May 4, 2010
The federal government is proposing regulating wastewater systems effluent under the Fisheries Act. When Environment Minister Jim Prentice announced the draft regulations in February, he sounded a tough note: “In 2010, it is unacceptable that we still dump untreated wastewater into our waterways.” His remarks may have been more bluster than substance. In fact, the proposed changes could make it easier for municipalities to pollute with impunity.
The proposed regulations would set allowable limits on four “deleterious” substances in wastewater: biochemical oxygen demanding matter, suspended solids, total residual chlorine, and un-ionized ammonia. What Mr. Prentice did not mention is that currently, under the Fisheries Act, no “deleterious substances of any type” may be deposited “in water frequented by fish” – unless, that is, they are authorized by regulations. Regulations now authorize effluents from pulp and paper mills, metal mines, petroleum refineries, and meat, poultry, and potato processing plants. But municipal wastewater has not been authorized – at least, not yet. The proposed regulations, in permitting specified amounts of four deleterious substances in wastewater effluents, may authorize discharges that were previously forbidden, in law if not in practice. In short, they may signify a relaxing of standards, rather than a toughening of standards.
On the other hand, if the government strictly enforces the new regulations, the environment will benefit. Existing Fisheries Act prohibitions have rarely been enforced against municipal sewage polluters. In fact, as I mentioned in an earlier blog, the federal government has stayed charges laid under the act by citizens determined to clean up sewage pollution.
The Department of the Environment notes that, during consultations on the proposed regulations, “many interested parties stated their desire for regulations under the Fisheries Act to clarify the current requirement of the prohibition on the deposit of deleterious substances…. This current prohibition is not always aligned with the regulatory regimes of the provinces and territories.” Municipalities’ desire for clarity is understandable, but clarity should not be achieved by relaxing standards. Clarity should, on the other hand, be enhanced by the rigorous enforcement of laws.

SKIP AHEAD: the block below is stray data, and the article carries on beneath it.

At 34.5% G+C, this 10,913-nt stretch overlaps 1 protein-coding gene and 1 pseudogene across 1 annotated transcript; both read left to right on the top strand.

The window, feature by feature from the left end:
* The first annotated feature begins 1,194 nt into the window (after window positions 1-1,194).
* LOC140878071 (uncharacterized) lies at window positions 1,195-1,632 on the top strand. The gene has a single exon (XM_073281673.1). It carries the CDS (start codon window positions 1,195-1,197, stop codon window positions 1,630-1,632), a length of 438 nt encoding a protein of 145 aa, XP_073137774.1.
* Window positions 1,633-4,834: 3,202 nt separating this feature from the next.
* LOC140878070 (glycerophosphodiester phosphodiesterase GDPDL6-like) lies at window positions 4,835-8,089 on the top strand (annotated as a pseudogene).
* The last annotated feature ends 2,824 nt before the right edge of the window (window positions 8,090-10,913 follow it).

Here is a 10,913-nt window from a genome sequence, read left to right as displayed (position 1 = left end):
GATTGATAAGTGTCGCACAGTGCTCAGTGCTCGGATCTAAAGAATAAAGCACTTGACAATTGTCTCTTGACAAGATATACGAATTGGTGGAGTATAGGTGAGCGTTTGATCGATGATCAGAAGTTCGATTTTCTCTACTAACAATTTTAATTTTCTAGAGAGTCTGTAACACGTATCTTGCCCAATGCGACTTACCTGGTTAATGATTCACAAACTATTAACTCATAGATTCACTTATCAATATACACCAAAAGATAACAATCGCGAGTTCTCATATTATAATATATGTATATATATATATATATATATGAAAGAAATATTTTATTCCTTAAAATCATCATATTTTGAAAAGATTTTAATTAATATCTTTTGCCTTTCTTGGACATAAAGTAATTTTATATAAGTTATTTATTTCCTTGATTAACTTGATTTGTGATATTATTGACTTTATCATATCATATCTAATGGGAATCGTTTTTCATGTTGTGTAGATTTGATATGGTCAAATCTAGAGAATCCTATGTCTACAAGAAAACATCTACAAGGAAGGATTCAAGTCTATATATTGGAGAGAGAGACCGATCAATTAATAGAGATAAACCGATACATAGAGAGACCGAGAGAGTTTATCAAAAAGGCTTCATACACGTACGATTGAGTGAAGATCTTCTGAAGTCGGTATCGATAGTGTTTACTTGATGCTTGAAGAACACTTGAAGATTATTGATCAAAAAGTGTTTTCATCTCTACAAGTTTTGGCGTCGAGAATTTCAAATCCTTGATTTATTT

Also disturbing is the very long time-line proposed in the regulations. The regulations would be phased in, with requirements regarding monitoring, record-keeping, and reporting coming into force as soon as regulations are registered, those regarding most effluent standards coming into force 24 months later, and those regarding chlorine coming into force over three years. Non-compliant facilities would be able to apply for “transitional authorizations” under which they could continue to operate. Systems posing a high risk to the environment would be required to meet the proposed effluent quality standards within 10 years. Those posing a medium risk would have to meet the standards within 20 years, and those posing a low risk would have a full 30 years to meet the standards. This means that we may have to wait until 2040 to see the benefits promised by the new regulations – healthier aquatic ecosystems, healthier fish and fisheries, increased recreational use and tourism, higher property values, reduced health risks, and reduced water supply costs.